Gravity is described theoretically as a curvature of space-time. When a massive physical system undergoes violent dynamics, the curvature varies with time, radiating waves of space-time curvature (gravitational waves). Detection and subsequent detailed study of gravitational waves have the potential to revolutionize our view of the Universe. As emphasized by Thorne (1987, 1991), gravitational waves offer a "new window" for observational astronomy, giving information fundamentally different from that available in the electromagnetic window. The experimental difficulty with direct detection is that gravitational waves interact so weakly with matter. This extremely weak interaction will be an advantage in ultimate detections since the waves received will have propagated essentially unchanged from their sources; information about the time evolution of sources during violent events will have been preserved, unconfused by subsequent absorption or scattering. Relativistic motion of bulk matter and strong gravitational fields are central to theoretical views about violent activity in, for example, galactic nuclei and quasars. Gravitational waves from these objects will give us the first observations of the interiors of these strong-gravity, high-velocity regions.
A gravitational wave is a propagating, polarized gravitational field - a "ripple" in the curvature of space-time. These waves are predicted by all relativistic theories of gravity. However, different theories of gravity predict different properties of the radiation (e.g., propagation speed, generation mechanism, and polarization properties). The waves are characterized by their effects on separated test masses and separated clocks. The waves are propagating strain of spacetime, hence their amplitudes are dimensionless strain amplitudes (gravitational potential/c2) that change the fractional difference in distance between test masses and the rates at which separated clocks keep time.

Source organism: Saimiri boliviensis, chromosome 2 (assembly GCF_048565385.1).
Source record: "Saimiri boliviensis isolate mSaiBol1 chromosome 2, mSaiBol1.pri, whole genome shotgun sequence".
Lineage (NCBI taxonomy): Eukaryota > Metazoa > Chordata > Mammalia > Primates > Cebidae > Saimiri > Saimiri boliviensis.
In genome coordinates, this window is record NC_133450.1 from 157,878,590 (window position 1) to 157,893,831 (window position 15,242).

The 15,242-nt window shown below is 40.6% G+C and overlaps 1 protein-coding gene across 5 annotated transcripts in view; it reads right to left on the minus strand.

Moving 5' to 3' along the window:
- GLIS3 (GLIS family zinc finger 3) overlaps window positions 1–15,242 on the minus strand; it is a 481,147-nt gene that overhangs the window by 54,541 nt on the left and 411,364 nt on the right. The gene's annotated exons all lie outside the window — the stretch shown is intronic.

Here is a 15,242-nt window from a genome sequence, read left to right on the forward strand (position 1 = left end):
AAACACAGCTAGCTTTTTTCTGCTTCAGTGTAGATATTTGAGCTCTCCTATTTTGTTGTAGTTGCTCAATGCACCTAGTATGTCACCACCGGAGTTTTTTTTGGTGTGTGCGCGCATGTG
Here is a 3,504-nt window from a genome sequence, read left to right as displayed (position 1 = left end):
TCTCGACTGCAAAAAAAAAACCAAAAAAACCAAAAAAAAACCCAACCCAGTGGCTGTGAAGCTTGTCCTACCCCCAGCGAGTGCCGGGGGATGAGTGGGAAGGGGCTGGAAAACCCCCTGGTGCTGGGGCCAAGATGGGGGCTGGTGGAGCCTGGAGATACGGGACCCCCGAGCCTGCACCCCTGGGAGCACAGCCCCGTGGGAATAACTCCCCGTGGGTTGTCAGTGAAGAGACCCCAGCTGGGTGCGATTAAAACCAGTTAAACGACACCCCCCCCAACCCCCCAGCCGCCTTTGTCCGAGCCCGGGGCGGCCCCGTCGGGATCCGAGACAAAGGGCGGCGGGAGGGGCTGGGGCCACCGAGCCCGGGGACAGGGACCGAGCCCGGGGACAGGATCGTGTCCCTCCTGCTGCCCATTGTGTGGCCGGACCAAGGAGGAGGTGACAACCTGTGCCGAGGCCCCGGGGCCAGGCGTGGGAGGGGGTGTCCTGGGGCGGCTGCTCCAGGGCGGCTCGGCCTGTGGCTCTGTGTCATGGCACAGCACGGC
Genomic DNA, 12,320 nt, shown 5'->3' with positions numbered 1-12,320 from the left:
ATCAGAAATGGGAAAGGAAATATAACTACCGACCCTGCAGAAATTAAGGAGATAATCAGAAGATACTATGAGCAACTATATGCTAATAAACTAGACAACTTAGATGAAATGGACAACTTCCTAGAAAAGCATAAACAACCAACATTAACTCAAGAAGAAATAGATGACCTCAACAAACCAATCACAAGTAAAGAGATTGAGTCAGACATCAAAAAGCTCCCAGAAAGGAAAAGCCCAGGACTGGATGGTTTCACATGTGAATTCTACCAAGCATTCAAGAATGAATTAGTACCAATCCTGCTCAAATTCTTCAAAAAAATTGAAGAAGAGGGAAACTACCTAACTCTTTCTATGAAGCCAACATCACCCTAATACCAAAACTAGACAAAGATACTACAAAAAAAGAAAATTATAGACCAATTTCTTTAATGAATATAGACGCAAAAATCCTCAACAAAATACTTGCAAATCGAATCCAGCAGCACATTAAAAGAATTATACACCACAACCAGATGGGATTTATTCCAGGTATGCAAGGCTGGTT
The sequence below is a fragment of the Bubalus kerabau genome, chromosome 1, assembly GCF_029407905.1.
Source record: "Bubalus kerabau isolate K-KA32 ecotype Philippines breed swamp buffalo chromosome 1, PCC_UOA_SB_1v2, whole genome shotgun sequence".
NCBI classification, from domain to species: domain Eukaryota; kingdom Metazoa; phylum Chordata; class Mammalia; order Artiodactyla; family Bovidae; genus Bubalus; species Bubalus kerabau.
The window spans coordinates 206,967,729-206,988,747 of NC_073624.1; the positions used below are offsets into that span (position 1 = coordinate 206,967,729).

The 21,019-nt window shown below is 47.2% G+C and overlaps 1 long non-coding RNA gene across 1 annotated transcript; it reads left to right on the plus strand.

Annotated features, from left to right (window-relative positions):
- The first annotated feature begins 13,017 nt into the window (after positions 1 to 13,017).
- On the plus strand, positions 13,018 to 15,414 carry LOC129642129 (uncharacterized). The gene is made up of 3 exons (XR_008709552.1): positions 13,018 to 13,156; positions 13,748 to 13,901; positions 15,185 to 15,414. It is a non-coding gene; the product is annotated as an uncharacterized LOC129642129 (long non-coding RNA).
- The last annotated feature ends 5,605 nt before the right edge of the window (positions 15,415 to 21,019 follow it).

In Einstein's theory of general relativity, gravitational waves are propagating solutions of the Einstein field equations. These waves carry energy and momentum. As with electromagnetic waves, gravitational waves are transverse to the propagation direction, have two independent polarizations, and propagate at the speed of light. However, unlike electromagnetic waves, gravitational waves couple to all matter (not just charged matter) and are extremely weak: the ratio of gravitational forces to electrical forces is about 10-40.

This extreme weakness has two consequences: (1) gravitational waves are generated at detectable levels only by very massive sources under violent dynamical conditions (that is, astrophysical sources), and (2) the waves thu8s produced propagate unchanged from their sources, unaffected by scattering or absorption due to intervening matter. As mentioned above, this means that detections give information on the interiors of high gravity, high velocity regions not obtainable by other means.

Alternate relativistic theories of gravity also agree on the existence of gravitational waves. Those theories differ, however, in essential features of the radiation: the number of polarization states, propagation speed, and efficiency of wave generation.

Observationally, the strength of a gravitational wave is characterized by the fractional distance change between two test masses that is induced by the wave: the dimensionless "strain amplitude," h=?l/l0, where l0 is the unperturbed distance between the masses.